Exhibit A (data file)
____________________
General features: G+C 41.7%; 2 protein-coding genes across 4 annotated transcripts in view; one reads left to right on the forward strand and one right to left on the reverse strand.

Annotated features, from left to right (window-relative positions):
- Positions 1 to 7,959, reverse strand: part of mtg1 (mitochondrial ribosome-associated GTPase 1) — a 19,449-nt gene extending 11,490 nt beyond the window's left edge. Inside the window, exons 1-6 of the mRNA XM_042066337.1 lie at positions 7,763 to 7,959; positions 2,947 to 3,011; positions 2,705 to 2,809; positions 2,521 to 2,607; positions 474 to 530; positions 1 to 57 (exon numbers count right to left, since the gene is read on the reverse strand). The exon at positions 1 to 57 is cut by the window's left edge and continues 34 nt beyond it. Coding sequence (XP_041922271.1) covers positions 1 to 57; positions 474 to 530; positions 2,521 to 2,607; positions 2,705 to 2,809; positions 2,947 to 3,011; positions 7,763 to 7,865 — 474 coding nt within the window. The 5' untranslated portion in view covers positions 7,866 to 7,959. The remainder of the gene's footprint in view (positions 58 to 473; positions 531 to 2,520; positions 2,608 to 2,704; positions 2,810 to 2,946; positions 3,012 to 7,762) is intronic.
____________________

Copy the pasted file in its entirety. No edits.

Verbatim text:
General features: G+C 41.7%; 2 protein-coding genes across 4 annotated transcripts in view; one reads left to right on the forward strand and one right to left on the reverse strand.

Annotated features, from left to right (window-relative positions):
- Positions 1 to 7,959, reverse strand: part of mtg1 (mitochondrial ribosome-associated GTPase 1) — a 19,449-nt gene extending 11,490 nt beyond the window's left edge. Inside the window, exons 1-6 of the mRNA XM_042066337.1 lie at positions 7,763 to 7,959; positions 2,947 to 3,011; positions 2,705 to 2,809; positions 2,521 to 2,607; positions 474 to 530; positions 1 to 57 (exon numbers count right to left, since the gene is read on the reverse strand). The exon at positions 1 to 57 is cut by the window's left edge and continues 34 nt beyond it. Coding sequence (XP_041922271.1) covers positions 1 to 57; positions 474 to 530; positions 2,521 to 2,607; positions 2,705 to 2,809; positions 2,947 to 3,011; positions 7,763 to 7,865 — 474 coding nt within the window. The 5' untranslated portion in view covers positions 7,866 to 7,959. The remainder of the gene's footprint in view (positions 58 to 473; positions 531 to 2,520; positions 2,608 to 2,704; positions 2,810 to 2,946; positions 3,012 to 7,762) is intronic.